Composition and Nutritional Value of Foods
Food is a complex mixture of chemicals that an organism takes in and assimilates to promote growth, to expend energy, to replace worn or injured tissue, and to prevent some diseases. Nutrition, however, encompasses many processes, and thus it may be given many definitions. Gregor Mendel, the Austrian botanist and founder of the science of genetics, defined it as “The Chemistry of Life.” This definition may be the most appropriate for the food scientist because the process by which food components are assimilated, converted, and utilized are understood and properly managed only when the chemistry is understood. Most foods are extremely complex mixtures of thousands of chemicals. Proteins, carbohydrates, and lipids are organic substances that, with water, usually make up more than 97% of a food’s mass. The remainder consists of thousands more compounds, which exist in small amounts measuring in concentrations of parts per million or less. These compounds are often important in the taste, odor, and color of the food. Vitamins and minerals also exist in minute amounts and are extremely important in many of the body’s functions. Most food constituents contain chemically active groups that can enter into complicated series of reactions with each other or with surrounding materials such as air, water, packaging, and equipment. Heat, moisture, and concentration changes in food processing together with biological catalysts called enzymes also may induce reactions. The resulting changes in the food may be desirable or undesirable and the food scientist must be able to predict and control the changes to gain the desired effects.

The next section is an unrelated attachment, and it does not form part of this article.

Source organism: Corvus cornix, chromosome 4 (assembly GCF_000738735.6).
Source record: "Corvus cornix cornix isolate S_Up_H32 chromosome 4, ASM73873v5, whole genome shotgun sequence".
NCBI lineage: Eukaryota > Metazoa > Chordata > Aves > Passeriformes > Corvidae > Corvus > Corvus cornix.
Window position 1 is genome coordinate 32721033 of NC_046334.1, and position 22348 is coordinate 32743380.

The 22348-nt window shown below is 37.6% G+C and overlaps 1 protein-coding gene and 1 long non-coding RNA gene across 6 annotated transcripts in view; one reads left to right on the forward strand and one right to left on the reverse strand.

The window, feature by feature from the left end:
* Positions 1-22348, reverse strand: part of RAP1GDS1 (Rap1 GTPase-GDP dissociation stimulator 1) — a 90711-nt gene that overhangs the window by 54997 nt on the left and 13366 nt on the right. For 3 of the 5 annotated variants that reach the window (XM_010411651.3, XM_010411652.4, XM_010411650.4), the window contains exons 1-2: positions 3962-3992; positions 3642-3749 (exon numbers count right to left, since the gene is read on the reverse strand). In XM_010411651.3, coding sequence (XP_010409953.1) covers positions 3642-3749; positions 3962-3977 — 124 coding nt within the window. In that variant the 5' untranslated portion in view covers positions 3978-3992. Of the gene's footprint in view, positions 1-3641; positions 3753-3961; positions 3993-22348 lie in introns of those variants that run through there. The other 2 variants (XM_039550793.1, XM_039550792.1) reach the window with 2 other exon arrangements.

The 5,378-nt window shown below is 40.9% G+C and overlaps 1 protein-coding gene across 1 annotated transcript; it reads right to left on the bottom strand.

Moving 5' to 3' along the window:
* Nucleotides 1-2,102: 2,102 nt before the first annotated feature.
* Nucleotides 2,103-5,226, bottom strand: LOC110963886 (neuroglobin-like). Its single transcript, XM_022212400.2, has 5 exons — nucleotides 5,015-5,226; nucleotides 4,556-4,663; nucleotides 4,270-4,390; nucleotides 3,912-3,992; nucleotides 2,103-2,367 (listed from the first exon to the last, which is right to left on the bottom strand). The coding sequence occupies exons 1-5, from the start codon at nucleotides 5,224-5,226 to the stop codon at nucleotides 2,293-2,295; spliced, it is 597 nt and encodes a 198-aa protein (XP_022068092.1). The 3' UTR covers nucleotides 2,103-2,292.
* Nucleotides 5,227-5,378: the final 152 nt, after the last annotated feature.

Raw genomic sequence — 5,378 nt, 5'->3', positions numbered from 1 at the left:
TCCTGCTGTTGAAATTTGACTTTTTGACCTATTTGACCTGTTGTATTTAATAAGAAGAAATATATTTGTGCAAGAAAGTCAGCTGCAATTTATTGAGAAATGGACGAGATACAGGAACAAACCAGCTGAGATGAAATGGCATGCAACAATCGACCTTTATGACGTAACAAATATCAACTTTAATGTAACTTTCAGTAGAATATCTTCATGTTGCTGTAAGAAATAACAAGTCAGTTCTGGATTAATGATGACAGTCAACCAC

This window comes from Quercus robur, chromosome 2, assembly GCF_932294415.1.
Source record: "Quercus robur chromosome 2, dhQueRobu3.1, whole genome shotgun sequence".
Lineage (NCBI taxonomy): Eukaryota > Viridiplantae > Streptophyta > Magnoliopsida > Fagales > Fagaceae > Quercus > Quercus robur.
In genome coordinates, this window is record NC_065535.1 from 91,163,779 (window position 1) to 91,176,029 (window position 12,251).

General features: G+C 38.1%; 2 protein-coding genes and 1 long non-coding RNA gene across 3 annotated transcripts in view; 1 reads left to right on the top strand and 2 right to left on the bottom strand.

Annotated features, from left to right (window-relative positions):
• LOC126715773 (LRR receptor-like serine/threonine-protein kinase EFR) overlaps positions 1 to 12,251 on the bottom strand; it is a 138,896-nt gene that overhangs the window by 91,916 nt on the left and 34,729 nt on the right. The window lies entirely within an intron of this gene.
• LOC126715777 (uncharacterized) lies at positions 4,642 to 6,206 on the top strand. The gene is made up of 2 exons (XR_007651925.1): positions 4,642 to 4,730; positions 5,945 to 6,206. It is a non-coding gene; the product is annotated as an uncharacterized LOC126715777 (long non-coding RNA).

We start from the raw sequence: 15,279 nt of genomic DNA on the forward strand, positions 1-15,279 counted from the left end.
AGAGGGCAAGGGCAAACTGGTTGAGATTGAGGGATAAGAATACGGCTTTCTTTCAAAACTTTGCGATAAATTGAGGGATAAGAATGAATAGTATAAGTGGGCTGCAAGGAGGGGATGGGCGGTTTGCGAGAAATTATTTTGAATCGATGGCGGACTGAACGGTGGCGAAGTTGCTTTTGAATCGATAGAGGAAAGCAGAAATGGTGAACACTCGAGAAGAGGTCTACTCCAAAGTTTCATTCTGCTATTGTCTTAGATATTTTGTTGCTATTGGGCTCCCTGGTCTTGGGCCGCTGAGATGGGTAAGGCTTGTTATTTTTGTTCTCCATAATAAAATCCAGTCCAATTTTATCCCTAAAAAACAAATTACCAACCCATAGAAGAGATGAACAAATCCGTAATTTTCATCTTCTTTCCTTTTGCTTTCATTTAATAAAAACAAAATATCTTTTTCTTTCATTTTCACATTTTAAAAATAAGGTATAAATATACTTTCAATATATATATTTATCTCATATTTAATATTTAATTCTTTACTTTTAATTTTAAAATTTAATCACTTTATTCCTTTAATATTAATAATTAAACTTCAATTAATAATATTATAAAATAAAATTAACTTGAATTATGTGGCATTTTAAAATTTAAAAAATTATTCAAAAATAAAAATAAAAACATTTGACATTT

KeywordsElementary Food Recommended Dietary Allowance Food Guide Pyramid Retinol Equivalent Sodium Trimetaphosphate
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